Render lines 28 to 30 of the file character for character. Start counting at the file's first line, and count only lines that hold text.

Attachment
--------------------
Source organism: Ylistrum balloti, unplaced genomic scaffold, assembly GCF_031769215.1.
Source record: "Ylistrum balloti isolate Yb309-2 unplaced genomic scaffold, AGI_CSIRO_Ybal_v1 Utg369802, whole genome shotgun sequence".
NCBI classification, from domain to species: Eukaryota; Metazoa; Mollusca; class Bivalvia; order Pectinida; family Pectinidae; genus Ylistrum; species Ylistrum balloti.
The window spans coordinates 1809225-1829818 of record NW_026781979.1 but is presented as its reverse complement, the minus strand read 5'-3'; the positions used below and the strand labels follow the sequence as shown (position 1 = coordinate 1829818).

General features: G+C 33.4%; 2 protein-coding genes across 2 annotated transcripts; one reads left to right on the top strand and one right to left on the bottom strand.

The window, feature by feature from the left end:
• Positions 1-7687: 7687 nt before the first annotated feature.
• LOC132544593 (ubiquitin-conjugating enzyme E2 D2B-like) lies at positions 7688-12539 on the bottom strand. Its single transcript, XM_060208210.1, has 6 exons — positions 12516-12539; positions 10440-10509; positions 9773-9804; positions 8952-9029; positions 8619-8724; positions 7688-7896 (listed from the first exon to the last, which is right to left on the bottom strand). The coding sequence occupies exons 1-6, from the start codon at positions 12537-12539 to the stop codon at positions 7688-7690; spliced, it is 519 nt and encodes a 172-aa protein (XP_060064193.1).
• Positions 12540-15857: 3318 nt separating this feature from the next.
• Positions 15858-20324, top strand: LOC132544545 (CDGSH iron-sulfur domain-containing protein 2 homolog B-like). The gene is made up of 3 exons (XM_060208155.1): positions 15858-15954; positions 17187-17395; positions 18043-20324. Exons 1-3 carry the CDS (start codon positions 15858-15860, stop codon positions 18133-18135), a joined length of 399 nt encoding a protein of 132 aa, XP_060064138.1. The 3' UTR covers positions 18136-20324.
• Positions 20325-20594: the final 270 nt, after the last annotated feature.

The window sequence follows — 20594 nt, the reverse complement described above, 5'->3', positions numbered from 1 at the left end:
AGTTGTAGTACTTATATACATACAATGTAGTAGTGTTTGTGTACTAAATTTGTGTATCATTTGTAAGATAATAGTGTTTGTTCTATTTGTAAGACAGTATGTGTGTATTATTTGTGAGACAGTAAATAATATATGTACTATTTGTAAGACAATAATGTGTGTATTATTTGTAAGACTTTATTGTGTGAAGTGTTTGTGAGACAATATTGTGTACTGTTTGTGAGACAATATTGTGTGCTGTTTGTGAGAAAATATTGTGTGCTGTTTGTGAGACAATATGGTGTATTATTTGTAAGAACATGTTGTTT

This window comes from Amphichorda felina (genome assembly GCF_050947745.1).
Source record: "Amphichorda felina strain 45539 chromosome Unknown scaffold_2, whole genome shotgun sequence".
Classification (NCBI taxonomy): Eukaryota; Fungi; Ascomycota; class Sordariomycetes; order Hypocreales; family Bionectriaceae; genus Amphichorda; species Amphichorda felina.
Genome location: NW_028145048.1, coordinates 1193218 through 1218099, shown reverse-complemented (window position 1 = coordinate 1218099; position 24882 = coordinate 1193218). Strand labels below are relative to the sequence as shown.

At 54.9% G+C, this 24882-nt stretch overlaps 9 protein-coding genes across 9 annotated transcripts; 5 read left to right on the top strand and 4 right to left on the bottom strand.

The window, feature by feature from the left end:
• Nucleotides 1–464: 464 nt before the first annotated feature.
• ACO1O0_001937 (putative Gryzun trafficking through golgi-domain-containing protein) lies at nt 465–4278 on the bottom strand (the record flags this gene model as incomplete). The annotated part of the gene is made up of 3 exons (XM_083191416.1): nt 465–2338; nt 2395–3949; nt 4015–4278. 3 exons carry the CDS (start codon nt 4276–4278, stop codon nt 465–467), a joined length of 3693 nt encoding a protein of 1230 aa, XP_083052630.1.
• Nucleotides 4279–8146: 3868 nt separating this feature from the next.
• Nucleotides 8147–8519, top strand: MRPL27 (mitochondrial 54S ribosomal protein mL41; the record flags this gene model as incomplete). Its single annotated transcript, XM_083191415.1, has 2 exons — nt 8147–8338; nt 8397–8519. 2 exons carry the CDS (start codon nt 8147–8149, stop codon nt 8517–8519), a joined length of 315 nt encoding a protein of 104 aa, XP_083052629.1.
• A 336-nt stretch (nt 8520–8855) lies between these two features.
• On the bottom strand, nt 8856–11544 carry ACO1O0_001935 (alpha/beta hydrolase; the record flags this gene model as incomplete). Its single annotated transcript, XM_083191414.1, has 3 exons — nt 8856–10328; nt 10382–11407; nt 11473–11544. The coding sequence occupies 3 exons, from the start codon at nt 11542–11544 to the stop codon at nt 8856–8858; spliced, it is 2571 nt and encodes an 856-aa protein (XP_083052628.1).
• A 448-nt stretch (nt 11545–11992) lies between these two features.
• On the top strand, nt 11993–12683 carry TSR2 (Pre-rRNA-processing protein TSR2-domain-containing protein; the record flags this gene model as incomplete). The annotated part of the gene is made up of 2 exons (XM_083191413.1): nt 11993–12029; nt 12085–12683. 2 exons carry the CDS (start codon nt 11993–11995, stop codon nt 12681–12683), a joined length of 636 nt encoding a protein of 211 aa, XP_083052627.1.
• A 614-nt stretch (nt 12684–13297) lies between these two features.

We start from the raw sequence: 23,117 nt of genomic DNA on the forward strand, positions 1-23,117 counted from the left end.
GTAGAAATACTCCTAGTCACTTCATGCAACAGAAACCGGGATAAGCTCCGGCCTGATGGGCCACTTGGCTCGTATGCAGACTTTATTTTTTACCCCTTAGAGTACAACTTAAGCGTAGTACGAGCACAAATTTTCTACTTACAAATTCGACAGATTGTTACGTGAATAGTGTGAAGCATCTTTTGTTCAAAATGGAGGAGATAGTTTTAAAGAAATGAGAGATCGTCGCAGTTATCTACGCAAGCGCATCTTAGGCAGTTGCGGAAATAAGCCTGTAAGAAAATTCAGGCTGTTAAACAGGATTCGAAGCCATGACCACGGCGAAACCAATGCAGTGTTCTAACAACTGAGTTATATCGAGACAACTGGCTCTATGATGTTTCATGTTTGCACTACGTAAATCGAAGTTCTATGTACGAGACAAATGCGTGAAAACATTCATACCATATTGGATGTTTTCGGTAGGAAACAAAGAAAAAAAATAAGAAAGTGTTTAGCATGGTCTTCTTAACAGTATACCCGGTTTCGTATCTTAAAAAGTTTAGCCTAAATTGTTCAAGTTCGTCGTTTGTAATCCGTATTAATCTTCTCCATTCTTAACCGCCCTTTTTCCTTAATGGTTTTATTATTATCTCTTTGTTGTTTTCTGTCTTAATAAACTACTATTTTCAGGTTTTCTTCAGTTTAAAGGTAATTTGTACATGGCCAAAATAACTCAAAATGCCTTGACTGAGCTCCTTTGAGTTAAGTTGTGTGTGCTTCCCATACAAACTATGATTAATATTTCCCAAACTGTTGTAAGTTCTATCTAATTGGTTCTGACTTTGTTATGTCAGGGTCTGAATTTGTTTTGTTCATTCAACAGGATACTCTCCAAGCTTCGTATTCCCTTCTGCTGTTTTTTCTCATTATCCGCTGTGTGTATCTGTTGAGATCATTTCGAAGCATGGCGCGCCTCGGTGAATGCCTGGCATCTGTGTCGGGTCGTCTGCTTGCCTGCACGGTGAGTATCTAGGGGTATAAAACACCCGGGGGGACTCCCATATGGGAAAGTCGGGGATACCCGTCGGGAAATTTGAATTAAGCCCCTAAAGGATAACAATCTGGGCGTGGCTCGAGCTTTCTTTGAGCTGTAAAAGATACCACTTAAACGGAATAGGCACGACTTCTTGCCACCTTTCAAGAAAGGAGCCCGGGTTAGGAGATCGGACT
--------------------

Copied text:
• A 614-nt stretch (nt 12684–13297) lies between these two features.

We start from the raw sequence: 23,117 nt of genomic DNA on the forward strand, positions 1-23,117 counted from the left end.
GTAGAAATACTCCTAGTCACTTCATGCAACAGAAACCGGGATAAGCTCCGGCCTGATGGGCCACTTGGCTCGTATGCAGACTTTATTTTTTACCCCTTAGAGTACAACTTAAGCGTAGTACGAGCACAAATTTTCTACTTACAAATTCGACAGATTGTTACGTGAATAGTGTGAAGCATCTTTTGTTCAAAATGGAGGAGATAGTTTTAAAGAAATGAGAGATCGTCGCAGTTATCTACGCAAGCGCATCTTAGGCAGTTGCGGAAATAAGCCTGTAAGAAAATTCAGGCTGTTAAACAGGATTCGAAGCCATGACCACGGCGAAACCAATGCAGTGTTCTAACAACTGAGTTATATCGAGACAACTGGCTCTATGATGTTTCATGTTTGCACTACGTAAATCGAAGTTCTATGTACGAGACAAATGCGTGAAAACATTCATACCATATTGGATGTTTTCGGTAGGAAACAAAGAAAAAAAATAAGAAAGTGTTTAGCATGGTCTTCTTAACAGTATACCCGGTTTCGTATCTTAAAAAGTTTAGCCTAAATTGTTCAAGTTCGTCGTTTGTAATCCGTATTAATCTTCTCCATTCTTAACCGCCCTTTTTCCTTAATGGTTTTATTATTATCTCTTTGTTGTTTTCTGTCTTAATAAACTACTATTTTCAGGTTTTCTTCAGTTTAAAGGTAATTTGTACATGGCCAAAATAACTCAAAATGCCTTGACTGAGCTCCTTTGAGTTAAGTTGTGTGTGCTTCCCATACAAACTATGATTAATATTTCCCAAACTGTTGTAAGTTCTATCTAATTGGTTCTGACTTTGTTATGTCAGGGTCTGAATTTGTTTTGTTCATTCAACAGGATACTCTCCAAGCTTCGTATTCCCTTCTGCTGTTTTTTCTCATTATCCGCTGTGTGTATCTGTTGAGATCATTTCGAAGCATGGCGCGCCTCGGTGAATGCCTGGCATCTGTGTCGGGTCGTCTGCTTGCCTGCACGGTGAGTATCTAGGGGTATAAAACACCCGGGGGGACTCCCATATGGGAAAGTCGGGGATACCCGTCGGGAAATTTGAATTAAGCCCCTAAAGGATAACAATCTGGGCGTGGCTCGAGCTTTCTTTGAGCTGTAAAAGATACCACTTAAACGGAATAGGCACGACTTCTTGCCACCTTTCAAGAAAGGAGCCCGGGTTAGGAGATCGGACT